Many people have gone far beyond the call of Rawlzickian duty in debating the themes of this article with me. I am especially grateful to fellow Fellows of Yale's Global Justice Program, the most stimulating and friendly work environment I have had the fortune to take part in. I presented an earlier draft at the Program's workshop (April 2012), where participants asked a variety of probing questions, and later benefited from many exchanges with Tom Andreassen, Daniele Botti, Markus Labude, Rob Lepenies, Christian Siller, Gilad Tanay and (in particular) David Ewert. At key junctures, Chris Armstrong, Tommaso Bardelli, Eric Beerbohm, Miri Bentwich, Burke Hendrix, Pablo Kalmanovitz, Lizzie Krontiris, David Miller, Eric Nelson, Cameron O'Bannon, Paulina Ochoa, Govind Persad, Dan Philpott, Ian Shapiro, Annie Stilz, Kok-Chor Tan, Matt Vermaire, Daniel Viehoff, Ernesto Verdeja, Paul Weithman, Leif Wenar, Lea Ypi, and Michael Zuckert helped me (sometimes unknowingly) see the need to move certain ideas to the fore and others to the background. Bob Goodin and four anonymous reviewers for The Journal of Political Philosophy did so very knowingly, and their comments on multiple versions significantly improved the final product. So did critical feedback from Thomas Pogge, who, with a typical combination of joviality and stern criticism, supervised this article from its inception to completion.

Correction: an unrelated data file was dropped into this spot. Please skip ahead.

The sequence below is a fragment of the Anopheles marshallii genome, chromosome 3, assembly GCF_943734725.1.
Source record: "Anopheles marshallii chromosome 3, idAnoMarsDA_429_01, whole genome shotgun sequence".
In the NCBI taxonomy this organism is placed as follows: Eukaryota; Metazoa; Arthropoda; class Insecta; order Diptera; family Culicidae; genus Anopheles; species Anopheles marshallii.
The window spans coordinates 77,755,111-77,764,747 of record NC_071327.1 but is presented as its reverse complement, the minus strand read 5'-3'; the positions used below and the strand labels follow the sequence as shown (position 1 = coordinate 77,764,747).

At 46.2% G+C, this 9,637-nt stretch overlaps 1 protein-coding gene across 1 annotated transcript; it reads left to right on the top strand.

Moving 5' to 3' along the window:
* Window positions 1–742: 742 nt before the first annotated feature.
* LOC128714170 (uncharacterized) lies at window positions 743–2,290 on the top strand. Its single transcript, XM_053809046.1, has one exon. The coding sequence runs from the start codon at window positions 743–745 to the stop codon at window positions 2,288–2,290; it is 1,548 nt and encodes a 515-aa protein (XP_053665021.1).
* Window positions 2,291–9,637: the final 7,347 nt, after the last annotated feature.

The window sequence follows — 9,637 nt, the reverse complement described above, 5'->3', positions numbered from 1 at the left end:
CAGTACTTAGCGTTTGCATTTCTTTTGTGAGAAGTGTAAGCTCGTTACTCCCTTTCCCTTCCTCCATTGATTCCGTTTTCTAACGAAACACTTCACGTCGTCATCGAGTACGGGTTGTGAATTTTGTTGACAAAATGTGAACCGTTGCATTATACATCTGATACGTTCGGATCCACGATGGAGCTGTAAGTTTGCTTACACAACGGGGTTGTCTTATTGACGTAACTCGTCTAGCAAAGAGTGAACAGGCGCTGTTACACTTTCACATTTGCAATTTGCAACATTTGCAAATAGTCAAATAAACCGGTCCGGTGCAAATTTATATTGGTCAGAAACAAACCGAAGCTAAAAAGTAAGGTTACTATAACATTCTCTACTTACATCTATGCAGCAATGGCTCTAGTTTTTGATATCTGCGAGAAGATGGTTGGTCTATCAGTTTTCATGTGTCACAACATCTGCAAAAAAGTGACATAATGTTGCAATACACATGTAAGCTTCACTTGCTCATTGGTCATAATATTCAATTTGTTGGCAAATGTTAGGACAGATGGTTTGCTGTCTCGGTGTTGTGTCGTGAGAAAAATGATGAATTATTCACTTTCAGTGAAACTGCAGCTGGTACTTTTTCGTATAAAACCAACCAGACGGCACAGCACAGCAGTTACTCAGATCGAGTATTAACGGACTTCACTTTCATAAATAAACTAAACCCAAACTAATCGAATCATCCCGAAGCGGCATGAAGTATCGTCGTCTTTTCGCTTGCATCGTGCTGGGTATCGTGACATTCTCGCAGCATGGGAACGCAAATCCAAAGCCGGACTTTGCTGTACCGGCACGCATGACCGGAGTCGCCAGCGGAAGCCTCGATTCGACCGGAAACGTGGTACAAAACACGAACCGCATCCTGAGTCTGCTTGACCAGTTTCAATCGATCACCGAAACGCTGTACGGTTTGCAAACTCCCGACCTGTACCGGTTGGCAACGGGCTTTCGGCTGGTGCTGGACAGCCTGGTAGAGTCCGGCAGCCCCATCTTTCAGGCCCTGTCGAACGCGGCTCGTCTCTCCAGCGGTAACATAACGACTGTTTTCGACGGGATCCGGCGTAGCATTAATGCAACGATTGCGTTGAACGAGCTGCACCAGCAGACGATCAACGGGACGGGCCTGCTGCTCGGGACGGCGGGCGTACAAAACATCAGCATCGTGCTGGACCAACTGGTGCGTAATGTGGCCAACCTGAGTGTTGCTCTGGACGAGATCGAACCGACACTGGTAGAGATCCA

Rawlzickian Global Politics†
Article first published online: 11 MAR 2013
© 2013 John Wiley & Sons Ltd.
Journal of Political Philosophy
Volume 21, Issue 4, pages 473–495, December 2013
How to Cite
Nili, S. (2013), Rawlzickian Global Politics. Journal of Political Philosophy, 21: 473–495. doi: 10.1111/jopp.12012
- Issue published online: 17 OCT 2013
- Article first published online: 11 MAR 2013